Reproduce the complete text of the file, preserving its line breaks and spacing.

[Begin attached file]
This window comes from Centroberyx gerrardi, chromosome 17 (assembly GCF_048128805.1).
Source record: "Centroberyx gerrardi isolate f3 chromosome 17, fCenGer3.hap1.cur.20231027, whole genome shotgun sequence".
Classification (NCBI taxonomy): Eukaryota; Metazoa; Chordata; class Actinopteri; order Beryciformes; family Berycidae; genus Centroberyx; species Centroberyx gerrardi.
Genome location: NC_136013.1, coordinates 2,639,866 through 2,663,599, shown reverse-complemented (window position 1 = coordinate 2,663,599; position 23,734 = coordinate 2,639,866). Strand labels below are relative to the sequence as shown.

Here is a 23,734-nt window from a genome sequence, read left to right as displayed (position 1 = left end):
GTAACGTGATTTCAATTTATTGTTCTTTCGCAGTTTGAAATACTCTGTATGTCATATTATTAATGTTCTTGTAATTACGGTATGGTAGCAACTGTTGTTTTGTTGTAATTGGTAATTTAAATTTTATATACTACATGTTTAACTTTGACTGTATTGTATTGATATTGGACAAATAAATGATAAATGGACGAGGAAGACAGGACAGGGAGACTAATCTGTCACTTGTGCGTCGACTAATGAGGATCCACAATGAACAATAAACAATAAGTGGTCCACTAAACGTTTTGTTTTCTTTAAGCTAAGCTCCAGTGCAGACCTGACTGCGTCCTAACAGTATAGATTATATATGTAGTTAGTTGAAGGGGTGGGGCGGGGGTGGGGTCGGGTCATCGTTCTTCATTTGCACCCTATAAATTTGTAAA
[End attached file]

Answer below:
This window comes from Centroberyx gerrardi, chromosome 17 (assembly GCF_048128805.1).
Source record: "Centroberyx gerrardi isolate f3 chromosome 17, fCenGer3.hap1.cur.20231027, whole genome shotgun sequence".
Classification (NCBI taxonomy): Eukaryota; Metazoa; Chordata; class Actinopteri; order Beryciformes; family Berycidae; genus Centroberyx; species Centroberyx gerrardi.
Genome location: NC_136013.1, coordinates 2,639,866 through 2,663,599, shown reverse-complemented (window position 1 = coordinate 2,663,599; position 23,734 = coordinate 2,639,866). Strand labels below are relative to the sequence as shown.

Here is a 23,734-nt window from a genome sequence, read left to right as displayed (position 1 = left end):
GTAACGTGATTTCAATTTATTGTTCTTTCGCAGTTTGAAATACTCTGTATGTCATATTATTAATGTTCTTGTAATTACGGTATGGTAGCAACTGTTGTTTTGTTGTAATTGGTAATTTAAATTTTATATACTACATGTTTAACTTTGACTGTATTGTATTGATATTGGACAAATAAATGATAAATGGACGAGGAAGACAGGACAGGGAGACTAATCTGTCACTTGTGCGTCGACTAATGAGGATCCACAATGAACAATAAACAATAAGTGGTCCACTAAACGTTTTGTTTTCTTTAAGCTAAGCTCCAGTGCAGACCTGACTGCGTCCTAACAGTATAGATTATATATGTAGTTAGTTGAAGGGGTGGGGCGGGGGTGGGGTCGGGTCATCGTTCTTCATTTGCACCCTATAAATTTGTAAA